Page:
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Today’s twitterstreaming comes from Ibn Siqilli

Friday, June 13th, 2014

[ by Charles Cameron -- a strong series of tweets on various aspects & implications of ISIS in Iraq ]
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Ibn Siqilli, aka Christopher Anzalone, is a PhD student in the Institute of Islamic Studies, McGill University. Today he was tweeting on religious aspects of the situation in Iraq, beginning with the “quiestist” and certainly cautious Grand Ayatollah Sistani‘s call to arms:

Sistani’s words, as reported by the (Lebanese) Daily Star:

In a rare intervention at Friday prayers in the holy city of Karbala, a message from Grand Ayatollah Ali al-Sistani, who is the highest religious authority for Shiites in Iraq, said people should unite to fight back against a lightning advance by militants from the radical Islamic State of Iraq and Greater Syria. [ ... ]

“People who are capable of carrying arms and fighting the terrorists in defence of their country … should volunteer to join the security forces to achieve this sacred goal,” said Sheikh Abdulmehdi al-Karbalai, delivering Sistani’s message.

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From here on, I’ll avoid commenting and let Ibn Siqilli speak for himself until the very end:

Chris’ next tweet is too long for twitter, so he posted it via TwitLonger. It reads:

Keeping Sistani's call in perspective, he did not even issue such a call after the multiple bombings of the ‘Askariyya Shrine or years of targeting of Iraqi Shi’i civilians by Sunni militants.

He continues:

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There’s much to ponder in all this, and I have a minor qualm or two regarding emphasis, but I’ll reserve my comments for the last tweet in the series:

That last tweet is of particular interest, extending the “ecumenicity” of Kerbala as it does beyond the Sunni / Shia divide to include those of other faiths. Thus Hashim Razvi writes under the title Commemoration of Musharram in India by non-Muslims:

The observance of Muharram ceremonies in India in particular has attracted the deep reverence and devotion for the performance of its rituals and customs by the Muslims and non-Muslims alike. Thus, the observance of Muharram ceremonies has introduced Islam as the harbinger for interfaith understanding in India.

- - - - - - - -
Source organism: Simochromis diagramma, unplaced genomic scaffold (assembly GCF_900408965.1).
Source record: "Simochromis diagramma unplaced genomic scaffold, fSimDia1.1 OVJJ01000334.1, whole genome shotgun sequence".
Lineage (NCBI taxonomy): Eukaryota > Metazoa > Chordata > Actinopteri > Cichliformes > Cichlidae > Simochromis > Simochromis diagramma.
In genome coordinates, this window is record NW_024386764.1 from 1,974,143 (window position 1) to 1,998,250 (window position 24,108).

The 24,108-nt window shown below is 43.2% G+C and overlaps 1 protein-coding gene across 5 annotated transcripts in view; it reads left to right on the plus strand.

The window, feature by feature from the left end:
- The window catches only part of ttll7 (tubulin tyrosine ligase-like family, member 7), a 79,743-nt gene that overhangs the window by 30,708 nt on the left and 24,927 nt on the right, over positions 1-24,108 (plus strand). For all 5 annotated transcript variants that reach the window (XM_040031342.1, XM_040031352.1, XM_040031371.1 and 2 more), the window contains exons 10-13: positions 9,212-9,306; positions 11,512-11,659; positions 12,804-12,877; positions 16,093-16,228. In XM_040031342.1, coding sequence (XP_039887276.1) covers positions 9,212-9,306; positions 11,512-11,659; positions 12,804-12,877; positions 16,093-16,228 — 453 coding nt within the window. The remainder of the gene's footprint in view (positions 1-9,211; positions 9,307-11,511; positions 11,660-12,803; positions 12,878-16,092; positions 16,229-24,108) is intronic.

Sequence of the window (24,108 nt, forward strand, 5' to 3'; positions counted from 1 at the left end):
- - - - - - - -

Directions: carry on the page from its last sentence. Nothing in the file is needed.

Imam Husain’s great sacrifice is commemorated by Muslims everywhere in the world, but it is observed with great emotional intensity in India. What is particularly striking about the observances of the month of Muharram in India is the prominent participation of Hindus in these rituals. This has been a feature of Hinduism for centuries in large parts of India, and continues even today. In towns and villages all over the country, Hindus join Muslims in lamenting the martyrdom of Imam Hussain (A.S.), by sponsoring or taking part in lamentation rituals and tazia (replica of the mausoleum of Imam Husain in Karbala) processions.

The commemoration of Imam Husain’s sacrifice every year creates the most dramatic impact in India. The majority of the population in India is non-Muslim. It is curious to see these non-Muslims participating in the many colorful and devotional ceremonies during the month of Muharram. Also, it has affected the rich and the poor alike.

In India the non-Muslims like Hindus, Sikhs, Jains and Christians observe Muharram ceremonies with great devotion.

On a historical note, the Chapati Mystery blog has an fascinating post titled Muharram in Bombay, c. 1893-1912, which opens with this paragraph:

Muharram rituals associated with Shi’a communities in the Middle East and commemorating Ashura signify the division of Shi’a from Sunni communities. However, Muharram rituals metamorphosed into non-Shi’i rituals in India. As Kidambi (2007) remarks, even Hindus participated in the rituals in Mumbai during the nineteenth century. In fact, observing Ashura day was an inter-community/inter-religion event and the procession on Ashura day was the greatest festival of Mumbai during the nineteenth century, often called the taboot procession. Birdwood (1915) described the procession as the most picturesque event of South Asia.

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On the confounded confusion of religions!

Wednesday, June 11th, 2014

[ by Charles Cameron -- Ireland and Israel are more Muslim than Saudi Arabia, while Gandhi was more Christian than Billy Graham -- non-obvious, but arguable? ]
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The Irish Times yesterday ranked Ireland ‘the most truly Muslim country in the world’:

The country in the world most faithful to the values of the Koran is Ireland according to an Iranian-born academic at George Washingon University in the US. Next are Denmark, Sweden and the UK.